Our sedate, middle-aged Sun spins on its axis about once a month. This leisurely rate keeps the Sun nice and round, like a beachball. But some stars rotate much faster. In fact, some spin so fast that they flatten themselves out, like a squashed beachball.

An example is Gomeisa or Beta Canis Minoris, the second-brightest star of Canis Minor, the little dog. It’s in the east at nightfall, above much brighter Procyon, the constellation’s leading light.

Gomeisa is several times more massive than the Sun, and several times wider as well. But it spins much faster than the Sun does, so it probably makes one turn in about a day.

Since a star is made of gas, that high-speed rotation forces material outward at Gomeisa’s equator. That gives the star its compressed appearance.

The rotation has another important effect. Gas at the equator is moving at more than half a million miles per hour. And since the equator is bulging outward, it “feels” less of a gravitational grip than material at the poles. So some of the hydrogen gas at the equator gets flung out into space, like water whirling away from a spinning lawn sprinkler. That surrounds Gomeisa with a disk of gas that’s several times wider than the star itself.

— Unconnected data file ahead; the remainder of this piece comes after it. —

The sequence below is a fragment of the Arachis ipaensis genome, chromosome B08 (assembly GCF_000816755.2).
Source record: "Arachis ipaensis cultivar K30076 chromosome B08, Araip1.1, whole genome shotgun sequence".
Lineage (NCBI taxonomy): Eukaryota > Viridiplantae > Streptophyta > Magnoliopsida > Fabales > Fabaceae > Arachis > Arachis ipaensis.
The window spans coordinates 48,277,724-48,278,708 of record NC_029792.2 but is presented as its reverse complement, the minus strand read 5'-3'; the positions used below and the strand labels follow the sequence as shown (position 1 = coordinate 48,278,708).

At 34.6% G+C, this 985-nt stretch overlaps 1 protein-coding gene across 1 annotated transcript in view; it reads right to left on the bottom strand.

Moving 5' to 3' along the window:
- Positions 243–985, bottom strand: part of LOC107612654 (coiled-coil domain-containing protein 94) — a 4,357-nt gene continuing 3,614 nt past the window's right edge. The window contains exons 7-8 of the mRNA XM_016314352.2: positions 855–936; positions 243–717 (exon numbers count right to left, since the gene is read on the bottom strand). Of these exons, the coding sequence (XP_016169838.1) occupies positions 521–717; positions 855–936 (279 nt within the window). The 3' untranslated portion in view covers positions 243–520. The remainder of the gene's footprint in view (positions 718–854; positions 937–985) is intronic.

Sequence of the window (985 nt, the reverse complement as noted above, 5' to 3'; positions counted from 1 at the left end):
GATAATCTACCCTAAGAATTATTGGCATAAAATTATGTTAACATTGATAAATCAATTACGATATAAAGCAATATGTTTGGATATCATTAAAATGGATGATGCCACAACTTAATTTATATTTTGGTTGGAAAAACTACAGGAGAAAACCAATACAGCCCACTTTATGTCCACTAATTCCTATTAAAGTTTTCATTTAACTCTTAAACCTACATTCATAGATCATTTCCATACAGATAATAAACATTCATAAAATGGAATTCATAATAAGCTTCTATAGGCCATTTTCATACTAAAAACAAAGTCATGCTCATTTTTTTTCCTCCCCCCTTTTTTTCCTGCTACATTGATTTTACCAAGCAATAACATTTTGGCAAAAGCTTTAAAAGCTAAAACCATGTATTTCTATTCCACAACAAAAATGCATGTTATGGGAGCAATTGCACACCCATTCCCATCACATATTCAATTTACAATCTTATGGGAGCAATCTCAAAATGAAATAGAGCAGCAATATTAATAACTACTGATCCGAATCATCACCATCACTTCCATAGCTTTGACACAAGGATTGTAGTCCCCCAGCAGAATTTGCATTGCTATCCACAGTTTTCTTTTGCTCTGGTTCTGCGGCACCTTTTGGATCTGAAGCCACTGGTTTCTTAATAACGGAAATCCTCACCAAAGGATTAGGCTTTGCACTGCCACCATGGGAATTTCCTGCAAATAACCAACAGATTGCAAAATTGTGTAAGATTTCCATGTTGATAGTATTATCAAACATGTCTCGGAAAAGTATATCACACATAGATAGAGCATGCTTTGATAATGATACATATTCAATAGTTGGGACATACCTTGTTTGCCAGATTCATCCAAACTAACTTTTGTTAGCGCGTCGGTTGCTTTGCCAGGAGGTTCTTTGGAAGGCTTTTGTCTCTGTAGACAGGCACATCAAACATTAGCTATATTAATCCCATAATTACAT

If you could get close to Gomeisa, you’d see one other interesting effect. Because the gas at the poles is closer to the center of the star, it’s much hotter. So the star’s poles are brighter than its equator — a two-toned appearance for a flattened star.


Script by Damond Benningfield


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